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November 5, 2010
Back in the land of his forefathers, Jeetan Patel will have a quiet Diwali evening. New Zealand need to bat well into the fourth day if they are to get so much as a draw from this game, and even the wicket of Sachin Tendulkar won't be reason enough for excessive celebration. But five years after making his debut, and having been forever on the fringes of the Test side, Patel is finally getting used to the feeling that he belongs.
His first 105 deliveries in this match had gone for 102 runs. On an opening day when Virender Sehwag wasted no time in declaring intent, he had seen both centurions dropped off his bowling. The caught-and-bowled chance that Sehwag offered could have rearranged his features had his palms not got in the way, while the thinnest of edges off Rahul Dravid's bat didn't stick in Gareth Hopkins' gloves. When you've gone for six an over, such lapses are salt on an open sore.
But with Hamish Bennett nursing a groin strain and no reverse swing on offer for either Chris Martin or Jesse Ryder, there was no less of a workload for Patel on the second day. What had he told himself before walking on to the field, knowing that Tendulkar and VVS Laxman, two batsmen in prime form, awaited him? "Just keep believing," he said. "I've got to believe that I'm good enough to be here, and that I can take wickets at this level."
The first of those wickets was the one that silenced the sparse holiday crowd. Tendulkar shimmied down the track and got to the pitch of the ball, but the shot that followed was more a pitch than a drive. This time, Patel held on to the chance. "It's always good to get a big scalp like that," he said later. "For him to be on so many Test runs and pushing for his 50th Test hundred... it's always exciting to get Sachin out. But my main focus was me today. I got a little bit away from that yesterday."
The sense of relief went hand-in-hand with new-found confidence. "Getting any wicket would have helped," he said. "It could have been anyone, to be honest. I think it was a bit of payback for working so hard to get one. Maybe yesterday, I tried too hard."
You couldn't really fault him for that. On the eve of the game, most were unsure whether he would play. The left-arm pace of Andy McKay offered one option, and Tim Southee was also in the mix. It wouldn't have surprised many if New Zealand had gone in with three pacers, and left Kane Williamson's off spin to play the supporting role to Daniel Vettori.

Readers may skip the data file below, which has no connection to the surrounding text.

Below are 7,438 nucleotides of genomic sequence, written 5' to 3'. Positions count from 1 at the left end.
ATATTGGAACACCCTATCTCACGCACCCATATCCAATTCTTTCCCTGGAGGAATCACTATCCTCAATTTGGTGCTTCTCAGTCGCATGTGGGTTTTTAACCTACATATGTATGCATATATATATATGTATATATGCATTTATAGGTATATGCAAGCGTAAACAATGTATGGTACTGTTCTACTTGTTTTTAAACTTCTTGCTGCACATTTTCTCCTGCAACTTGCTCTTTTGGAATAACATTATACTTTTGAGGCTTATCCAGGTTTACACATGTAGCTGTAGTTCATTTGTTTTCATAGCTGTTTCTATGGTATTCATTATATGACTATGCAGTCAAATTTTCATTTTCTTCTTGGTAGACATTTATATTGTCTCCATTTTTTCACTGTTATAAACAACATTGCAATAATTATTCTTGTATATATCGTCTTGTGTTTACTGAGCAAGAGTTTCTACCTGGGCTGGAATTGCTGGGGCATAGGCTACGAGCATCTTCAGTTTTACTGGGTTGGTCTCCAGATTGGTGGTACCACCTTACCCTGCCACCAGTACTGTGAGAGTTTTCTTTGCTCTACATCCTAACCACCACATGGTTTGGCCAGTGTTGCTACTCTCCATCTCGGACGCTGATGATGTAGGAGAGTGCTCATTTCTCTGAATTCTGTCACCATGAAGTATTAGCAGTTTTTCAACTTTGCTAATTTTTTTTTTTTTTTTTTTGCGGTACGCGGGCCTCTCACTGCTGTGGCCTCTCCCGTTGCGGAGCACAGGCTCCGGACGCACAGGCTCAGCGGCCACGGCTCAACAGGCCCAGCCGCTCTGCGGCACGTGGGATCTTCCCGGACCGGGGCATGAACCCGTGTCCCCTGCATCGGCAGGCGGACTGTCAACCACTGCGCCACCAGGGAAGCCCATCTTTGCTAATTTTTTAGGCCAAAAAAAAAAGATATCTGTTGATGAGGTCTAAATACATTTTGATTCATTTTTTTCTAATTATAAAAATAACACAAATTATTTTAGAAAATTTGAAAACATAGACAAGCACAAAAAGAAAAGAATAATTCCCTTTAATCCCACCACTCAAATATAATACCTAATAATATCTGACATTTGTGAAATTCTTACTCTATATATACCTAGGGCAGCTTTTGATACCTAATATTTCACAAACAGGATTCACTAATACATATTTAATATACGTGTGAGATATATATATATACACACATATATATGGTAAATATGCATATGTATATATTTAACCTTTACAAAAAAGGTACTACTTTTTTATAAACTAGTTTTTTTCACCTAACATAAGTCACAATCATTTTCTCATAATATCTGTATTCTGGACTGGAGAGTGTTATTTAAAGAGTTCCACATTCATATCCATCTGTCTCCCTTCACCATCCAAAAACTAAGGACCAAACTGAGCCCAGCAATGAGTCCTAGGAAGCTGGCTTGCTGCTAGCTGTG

Patel is now 30, while Williamson is a decade younger. Playing just his 12th Test in four years, Patel is well aware that his is not one of the first names on the team-sheet. "I've got to keep stepping up my game and try to get better," he said. "There's always someone on your tail. I'm hoping that the changes I've made will bring some success."
Those changes have included shortening his run-up. "I thought I needed a little less momentum," he said. "I thought I was a bit too quick last year. This morning, I had a chance to look at the computer and see where I was going wrong. I had a chance to fix it and go back to what I know, which is to spin the ball hard. I thought I was getting a bit long in the delivery stride. At this level, you need to create bounce as well as drift and turn."
Including the wicket of Tendulkar, Patel's last 11.3 overs saw him take 3 for 33. That both Tendulkar and Laxman are such exceptional players of spin would only have added to the satisfaction of a job well done.
There was certainly appreciation from his opposite number. "Patel bowled well in the given conditions," said Harbhajan Singh, who smacked him for a four and a six in one over. "He bowled on the first day and there was nothing much in the track. You would have seen my reaction after we won the toss. I was really thrilled and happy. I know what kind of wicket this is. It can get really tough for the bowlers on the first day. They bowled their hearts out and a lot of credit goes to Daniel and his bowlers."
Patel smiled when asked if he'd set up the Tendulkar dismissal. "We were trying to bowl as many dot balls as we could and it paid off in the end with those three wickets before lunch," he said. "Dan bowled a lot of dot balls and that created opportunities elsewhere."
The first session where India could eke out only 63 runs gave New Zealand some belief, and despite Harbhajan's cavalier 69, 487 was some way short of what India would have expected when they resumed on 329 for 3. The job is not even half done though and Patel admitted as much. "There wasn't much turn out there for me, or Dan," he said. "But as the Test match wears on, there should be a little bit more as it gets a bit dustier.
"It's starting to keep a little bit lower now. Tim McIntosh's dismissal was off a short-of-length ball. That's Test cricket in the subcontinent. You expect the ball to go up and down, so we have to deal with it."
Given how strokeplayers like Tendulkar and Laxman struggled to find a semblance of fluent on a slow pitch, it's too much to expect that New Zealand will rattle along on day three. For now, survival is the first thing on their minds. "You've got to bat five sessions in every game, whether you're trying to save a Test match or win it," said Patel. "At the moment, we're just trying to bat time and we'll see what happens from there."
John Bracewell, New Zealand's most successful offspinner of the modern era, went wicketless in two of his three Tests in India in 1988. In the other one, he took eight, including 6 for 51 in the second innings as John Wright's side left Mumbai victorious. Patel, who now has 40 wickets at 43, knows that the breakthroughs won't come easily. But unlike his better-known namesake, Dipak - forever associated with Martin Crowe's innovative World Cup captaincy - he can at least boast of wickets in the mother country.
© ESPN Sports Media Ltd.
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